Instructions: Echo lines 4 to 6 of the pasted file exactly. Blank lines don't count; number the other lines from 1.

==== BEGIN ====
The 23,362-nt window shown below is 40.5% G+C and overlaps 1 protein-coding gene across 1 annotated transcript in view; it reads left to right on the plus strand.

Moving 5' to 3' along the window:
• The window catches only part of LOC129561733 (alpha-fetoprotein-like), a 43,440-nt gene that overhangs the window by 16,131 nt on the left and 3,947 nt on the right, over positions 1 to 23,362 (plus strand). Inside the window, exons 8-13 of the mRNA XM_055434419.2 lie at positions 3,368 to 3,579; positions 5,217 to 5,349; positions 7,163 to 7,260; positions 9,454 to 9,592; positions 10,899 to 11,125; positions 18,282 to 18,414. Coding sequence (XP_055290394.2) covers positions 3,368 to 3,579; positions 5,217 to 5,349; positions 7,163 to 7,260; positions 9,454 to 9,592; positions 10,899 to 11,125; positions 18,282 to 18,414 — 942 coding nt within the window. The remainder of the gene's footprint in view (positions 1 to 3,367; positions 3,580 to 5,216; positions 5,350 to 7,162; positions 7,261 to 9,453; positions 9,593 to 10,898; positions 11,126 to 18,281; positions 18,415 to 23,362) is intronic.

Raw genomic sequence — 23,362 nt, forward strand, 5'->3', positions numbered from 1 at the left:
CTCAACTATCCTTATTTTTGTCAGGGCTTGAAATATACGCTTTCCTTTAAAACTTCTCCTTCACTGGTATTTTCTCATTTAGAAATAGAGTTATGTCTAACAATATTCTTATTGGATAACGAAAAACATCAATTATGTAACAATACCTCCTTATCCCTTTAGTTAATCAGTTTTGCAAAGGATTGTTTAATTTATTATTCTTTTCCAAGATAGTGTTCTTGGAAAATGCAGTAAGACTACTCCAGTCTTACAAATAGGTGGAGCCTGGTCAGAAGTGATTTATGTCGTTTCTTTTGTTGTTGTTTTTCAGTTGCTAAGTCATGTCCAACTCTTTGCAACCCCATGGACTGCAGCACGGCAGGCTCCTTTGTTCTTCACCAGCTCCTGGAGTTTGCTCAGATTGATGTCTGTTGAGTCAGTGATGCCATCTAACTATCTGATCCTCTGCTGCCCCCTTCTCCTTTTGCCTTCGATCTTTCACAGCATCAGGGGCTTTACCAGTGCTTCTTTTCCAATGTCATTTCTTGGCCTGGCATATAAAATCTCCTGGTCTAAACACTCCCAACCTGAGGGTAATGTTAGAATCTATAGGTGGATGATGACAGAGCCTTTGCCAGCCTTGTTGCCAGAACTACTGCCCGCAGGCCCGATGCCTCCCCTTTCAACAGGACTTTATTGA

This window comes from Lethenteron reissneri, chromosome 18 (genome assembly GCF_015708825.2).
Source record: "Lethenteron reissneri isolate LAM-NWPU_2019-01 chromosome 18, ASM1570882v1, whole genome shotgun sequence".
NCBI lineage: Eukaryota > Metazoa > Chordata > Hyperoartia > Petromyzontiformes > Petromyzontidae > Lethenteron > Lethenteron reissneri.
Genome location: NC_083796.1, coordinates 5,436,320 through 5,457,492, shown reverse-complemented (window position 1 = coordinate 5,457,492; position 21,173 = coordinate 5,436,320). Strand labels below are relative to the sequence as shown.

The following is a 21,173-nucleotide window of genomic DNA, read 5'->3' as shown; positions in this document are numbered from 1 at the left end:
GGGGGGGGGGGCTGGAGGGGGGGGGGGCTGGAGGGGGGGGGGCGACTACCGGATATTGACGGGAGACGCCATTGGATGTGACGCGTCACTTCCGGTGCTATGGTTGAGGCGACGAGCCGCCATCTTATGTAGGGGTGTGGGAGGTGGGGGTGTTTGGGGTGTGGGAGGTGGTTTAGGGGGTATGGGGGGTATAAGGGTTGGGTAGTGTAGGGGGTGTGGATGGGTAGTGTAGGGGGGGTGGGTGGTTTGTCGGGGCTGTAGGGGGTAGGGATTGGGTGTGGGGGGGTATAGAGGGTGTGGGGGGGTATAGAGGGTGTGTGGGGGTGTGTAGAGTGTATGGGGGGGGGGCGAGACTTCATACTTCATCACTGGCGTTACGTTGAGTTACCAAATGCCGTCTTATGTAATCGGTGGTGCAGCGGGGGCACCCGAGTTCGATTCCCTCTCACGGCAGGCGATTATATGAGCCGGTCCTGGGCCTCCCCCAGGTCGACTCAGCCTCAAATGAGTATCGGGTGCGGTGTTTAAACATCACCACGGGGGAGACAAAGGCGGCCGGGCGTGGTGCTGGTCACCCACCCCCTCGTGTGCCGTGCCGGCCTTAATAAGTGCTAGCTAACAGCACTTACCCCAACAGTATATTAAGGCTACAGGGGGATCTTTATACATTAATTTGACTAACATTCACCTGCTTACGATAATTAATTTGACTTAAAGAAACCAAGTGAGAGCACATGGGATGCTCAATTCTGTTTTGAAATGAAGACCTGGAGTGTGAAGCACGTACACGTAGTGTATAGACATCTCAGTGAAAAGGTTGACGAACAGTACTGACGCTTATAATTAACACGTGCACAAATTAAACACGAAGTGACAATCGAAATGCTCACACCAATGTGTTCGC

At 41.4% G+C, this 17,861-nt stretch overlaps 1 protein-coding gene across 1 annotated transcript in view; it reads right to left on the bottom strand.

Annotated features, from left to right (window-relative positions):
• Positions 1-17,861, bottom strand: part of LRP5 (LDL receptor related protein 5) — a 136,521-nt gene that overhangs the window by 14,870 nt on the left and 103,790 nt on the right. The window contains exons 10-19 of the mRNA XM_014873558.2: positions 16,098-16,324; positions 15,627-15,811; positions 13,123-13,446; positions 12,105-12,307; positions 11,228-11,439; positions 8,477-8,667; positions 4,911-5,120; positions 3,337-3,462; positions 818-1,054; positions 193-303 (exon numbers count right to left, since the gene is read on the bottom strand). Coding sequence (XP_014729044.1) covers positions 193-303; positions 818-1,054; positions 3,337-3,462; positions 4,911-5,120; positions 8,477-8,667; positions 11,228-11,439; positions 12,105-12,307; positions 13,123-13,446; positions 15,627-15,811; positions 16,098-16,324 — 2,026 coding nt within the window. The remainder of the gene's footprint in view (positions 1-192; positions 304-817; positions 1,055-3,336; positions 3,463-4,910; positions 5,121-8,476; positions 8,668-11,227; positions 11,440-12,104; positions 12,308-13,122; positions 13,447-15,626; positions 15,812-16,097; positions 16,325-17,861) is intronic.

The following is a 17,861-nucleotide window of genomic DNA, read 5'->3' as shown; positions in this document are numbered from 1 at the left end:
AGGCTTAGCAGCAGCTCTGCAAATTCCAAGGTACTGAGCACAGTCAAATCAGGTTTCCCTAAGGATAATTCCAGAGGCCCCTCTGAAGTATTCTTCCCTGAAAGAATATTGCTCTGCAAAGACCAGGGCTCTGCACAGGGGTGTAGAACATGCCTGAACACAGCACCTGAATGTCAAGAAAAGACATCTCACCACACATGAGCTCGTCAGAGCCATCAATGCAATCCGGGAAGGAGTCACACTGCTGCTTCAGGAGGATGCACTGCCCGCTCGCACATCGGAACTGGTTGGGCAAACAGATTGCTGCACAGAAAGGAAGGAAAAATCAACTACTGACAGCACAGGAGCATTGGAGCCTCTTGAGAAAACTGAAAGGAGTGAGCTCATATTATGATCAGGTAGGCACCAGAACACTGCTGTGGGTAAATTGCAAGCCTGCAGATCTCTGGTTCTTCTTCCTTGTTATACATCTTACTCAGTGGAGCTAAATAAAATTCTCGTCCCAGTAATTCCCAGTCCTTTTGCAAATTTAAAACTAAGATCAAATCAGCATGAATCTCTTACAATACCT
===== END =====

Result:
Raw genomic sequence — 23,362 nt, forward strand, 5'->3', positions numbered from 1 at the left:
CTCAACTATCCTTATTTTTGTCAGGGCTTGAAATATACGCTTTCCTTTAAAACTTCTCCTTCACTGGTATTTTCTCATTTAGAAATAGAGTTATGTCTAACAATATTCTTATTGGATAACGAAAAACATCAATTATGTAACAATACCTCCTTATCCCTTTAGTTAATCAGTTTTGCAAAGGATTGTTTAATTTATTATTCTTTTCCAAGATAGTGTTCTTGGAAAATGCAGTAAGACTACTCCAGTCTTACAAATAGGTGGAGCCTGGTCAGAAGTGATTTATGTCGTTTCTTTTGTTGTTGTTTTTCAGTTGCTAAGTCATGTCCAACTCTTTGCAACCCCATGGACTGCAGCACGGCAGGCTCCTTTGTTCTTCACCAGCTCCTGGAGTTTGCTCAGATTGATGTCTGTTGAGTCAGTGATGCCATCTAACTATCTGATCCTCTGCTGCCCCCTTCTCCTTTTGCCTTCGATCTTTCACAGCATCAGGGGCTTTACCAGTGCTTCTTTTCCAATGTCATTTCTTGGCCTGGCATATAAAATCTCCTGGTCTAAACACTCCCAACCTGAGGGTAATGTTAGAATCTATAGGTGGATGATGACAGAGCCTTTGCCAGCCTTGTTGCCAGAACTACTGCCCGCAGGCCCGATGCCTCCCCTTTCAACAGGACTTTATTGA

This window comes from Lethenteron reissneri, chromosome 18 (genome assembly GCF_015708825.2).